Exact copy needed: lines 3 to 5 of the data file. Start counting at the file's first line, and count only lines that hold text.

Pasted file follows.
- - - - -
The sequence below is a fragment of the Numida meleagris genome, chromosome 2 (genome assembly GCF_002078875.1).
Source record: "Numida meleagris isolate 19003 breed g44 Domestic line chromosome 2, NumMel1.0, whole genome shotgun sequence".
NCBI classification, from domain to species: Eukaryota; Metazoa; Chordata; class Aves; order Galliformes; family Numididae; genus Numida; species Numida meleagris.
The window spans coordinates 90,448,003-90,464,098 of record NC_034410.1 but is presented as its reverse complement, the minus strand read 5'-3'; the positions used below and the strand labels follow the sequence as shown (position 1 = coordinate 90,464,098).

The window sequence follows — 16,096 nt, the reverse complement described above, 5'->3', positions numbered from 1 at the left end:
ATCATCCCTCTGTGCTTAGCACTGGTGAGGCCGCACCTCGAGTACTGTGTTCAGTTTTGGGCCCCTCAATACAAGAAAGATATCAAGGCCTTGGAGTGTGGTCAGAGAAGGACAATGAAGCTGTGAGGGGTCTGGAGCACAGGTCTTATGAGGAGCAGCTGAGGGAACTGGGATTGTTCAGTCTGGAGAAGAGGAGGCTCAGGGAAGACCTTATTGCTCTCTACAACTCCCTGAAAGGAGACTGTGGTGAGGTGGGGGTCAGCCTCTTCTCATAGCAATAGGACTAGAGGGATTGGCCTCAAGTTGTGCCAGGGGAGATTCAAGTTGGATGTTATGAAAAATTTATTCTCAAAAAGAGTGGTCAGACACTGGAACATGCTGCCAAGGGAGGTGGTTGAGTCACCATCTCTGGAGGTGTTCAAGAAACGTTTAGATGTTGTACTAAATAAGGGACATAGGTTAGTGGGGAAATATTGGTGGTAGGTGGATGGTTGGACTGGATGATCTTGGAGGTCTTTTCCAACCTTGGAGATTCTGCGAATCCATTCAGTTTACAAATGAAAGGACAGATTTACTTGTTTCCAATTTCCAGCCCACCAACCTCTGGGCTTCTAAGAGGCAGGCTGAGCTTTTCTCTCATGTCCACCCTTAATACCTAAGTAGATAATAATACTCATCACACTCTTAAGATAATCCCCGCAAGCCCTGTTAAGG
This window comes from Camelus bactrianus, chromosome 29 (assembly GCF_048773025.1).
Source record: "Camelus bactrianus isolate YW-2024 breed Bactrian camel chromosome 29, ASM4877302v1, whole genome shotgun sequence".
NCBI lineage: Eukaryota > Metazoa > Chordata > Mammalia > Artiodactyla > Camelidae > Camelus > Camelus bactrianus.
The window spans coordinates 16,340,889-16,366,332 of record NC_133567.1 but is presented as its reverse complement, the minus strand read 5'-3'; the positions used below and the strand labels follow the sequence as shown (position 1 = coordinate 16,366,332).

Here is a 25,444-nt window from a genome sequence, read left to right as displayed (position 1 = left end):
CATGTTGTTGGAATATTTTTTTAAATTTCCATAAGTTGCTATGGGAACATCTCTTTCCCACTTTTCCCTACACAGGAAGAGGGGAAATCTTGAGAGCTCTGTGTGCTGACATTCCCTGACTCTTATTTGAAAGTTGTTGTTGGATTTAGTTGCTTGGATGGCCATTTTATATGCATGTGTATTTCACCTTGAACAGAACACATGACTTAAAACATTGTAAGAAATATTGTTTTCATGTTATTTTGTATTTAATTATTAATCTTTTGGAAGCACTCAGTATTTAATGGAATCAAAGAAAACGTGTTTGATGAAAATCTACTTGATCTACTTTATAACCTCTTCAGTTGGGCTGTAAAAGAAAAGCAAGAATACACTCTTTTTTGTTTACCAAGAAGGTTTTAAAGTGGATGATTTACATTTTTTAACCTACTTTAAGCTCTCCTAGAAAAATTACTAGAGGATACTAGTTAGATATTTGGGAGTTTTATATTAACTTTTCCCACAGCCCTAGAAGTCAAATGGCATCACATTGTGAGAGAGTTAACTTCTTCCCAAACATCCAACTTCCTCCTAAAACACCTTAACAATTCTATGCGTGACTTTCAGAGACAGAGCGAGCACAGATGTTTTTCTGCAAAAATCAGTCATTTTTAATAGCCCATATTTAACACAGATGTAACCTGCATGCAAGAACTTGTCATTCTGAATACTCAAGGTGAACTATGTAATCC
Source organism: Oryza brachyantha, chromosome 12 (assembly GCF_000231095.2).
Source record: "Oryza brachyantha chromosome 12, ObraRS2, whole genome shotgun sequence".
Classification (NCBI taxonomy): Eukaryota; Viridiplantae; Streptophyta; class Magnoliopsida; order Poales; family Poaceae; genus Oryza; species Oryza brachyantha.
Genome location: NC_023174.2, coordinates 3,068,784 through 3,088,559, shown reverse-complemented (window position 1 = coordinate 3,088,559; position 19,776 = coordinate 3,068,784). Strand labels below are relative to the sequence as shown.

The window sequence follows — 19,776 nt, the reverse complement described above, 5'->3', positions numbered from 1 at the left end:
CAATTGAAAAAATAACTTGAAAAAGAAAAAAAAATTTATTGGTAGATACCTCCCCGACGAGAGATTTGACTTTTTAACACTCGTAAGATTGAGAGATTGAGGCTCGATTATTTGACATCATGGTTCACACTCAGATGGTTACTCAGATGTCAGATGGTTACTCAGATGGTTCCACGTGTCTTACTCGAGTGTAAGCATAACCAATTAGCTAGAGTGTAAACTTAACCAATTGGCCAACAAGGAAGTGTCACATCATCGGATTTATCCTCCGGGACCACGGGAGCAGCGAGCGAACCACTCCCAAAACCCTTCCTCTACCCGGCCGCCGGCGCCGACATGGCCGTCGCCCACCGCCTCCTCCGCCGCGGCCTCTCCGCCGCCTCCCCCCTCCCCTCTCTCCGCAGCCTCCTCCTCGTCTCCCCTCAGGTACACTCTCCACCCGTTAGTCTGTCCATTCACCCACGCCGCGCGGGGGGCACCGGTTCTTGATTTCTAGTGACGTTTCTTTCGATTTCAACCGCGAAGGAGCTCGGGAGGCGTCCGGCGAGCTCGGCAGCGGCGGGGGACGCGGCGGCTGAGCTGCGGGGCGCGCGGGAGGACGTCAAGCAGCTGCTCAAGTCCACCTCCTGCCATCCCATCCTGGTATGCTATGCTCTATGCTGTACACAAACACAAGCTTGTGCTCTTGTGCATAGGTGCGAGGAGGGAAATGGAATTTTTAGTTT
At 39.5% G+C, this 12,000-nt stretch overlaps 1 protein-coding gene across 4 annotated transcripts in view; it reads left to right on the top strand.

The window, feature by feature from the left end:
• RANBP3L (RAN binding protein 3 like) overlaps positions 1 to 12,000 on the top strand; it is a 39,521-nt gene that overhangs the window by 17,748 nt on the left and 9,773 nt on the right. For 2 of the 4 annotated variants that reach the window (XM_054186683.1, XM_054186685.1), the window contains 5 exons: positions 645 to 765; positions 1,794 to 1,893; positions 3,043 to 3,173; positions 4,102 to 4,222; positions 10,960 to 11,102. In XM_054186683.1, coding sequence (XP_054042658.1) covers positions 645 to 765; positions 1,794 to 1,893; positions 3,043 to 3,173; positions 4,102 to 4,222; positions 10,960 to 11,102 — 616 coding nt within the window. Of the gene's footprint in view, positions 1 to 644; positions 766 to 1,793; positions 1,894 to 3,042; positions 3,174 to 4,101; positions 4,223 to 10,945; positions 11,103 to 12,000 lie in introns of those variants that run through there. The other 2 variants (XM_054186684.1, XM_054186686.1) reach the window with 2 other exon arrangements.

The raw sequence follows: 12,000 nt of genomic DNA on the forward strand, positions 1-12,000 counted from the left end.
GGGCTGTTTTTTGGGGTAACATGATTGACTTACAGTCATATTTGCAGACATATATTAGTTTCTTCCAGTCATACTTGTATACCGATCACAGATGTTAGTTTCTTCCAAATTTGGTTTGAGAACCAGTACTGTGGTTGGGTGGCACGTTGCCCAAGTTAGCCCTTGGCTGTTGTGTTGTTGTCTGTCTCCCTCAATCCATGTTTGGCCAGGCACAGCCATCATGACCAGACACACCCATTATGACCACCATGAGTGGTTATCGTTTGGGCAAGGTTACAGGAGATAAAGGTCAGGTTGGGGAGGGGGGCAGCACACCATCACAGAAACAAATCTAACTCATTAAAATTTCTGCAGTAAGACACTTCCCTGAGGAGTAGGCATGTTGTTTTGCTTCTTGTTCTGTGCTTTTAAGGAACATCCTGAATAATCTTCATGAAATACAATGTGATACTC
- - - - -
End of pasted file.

NCBI classification, from domain to species: Eukaryota; Metazoa; Chordata; class Aves; order Galliformes; family Numididae; genus Numida; species Numida meleagris.
The window spans coordinates 90,448,003-90,464,098 of record NC_034410.1 but is presented as its reverse complement, the minus strand read 5'-3'; the positions used below and the strand labels follow the sequence as shown (position 1 = coordinate 90,464,098).

The window sequence follows — 16,096 nt, the reverse complement described above, 5'->3', positions numbered from 1 at the left end: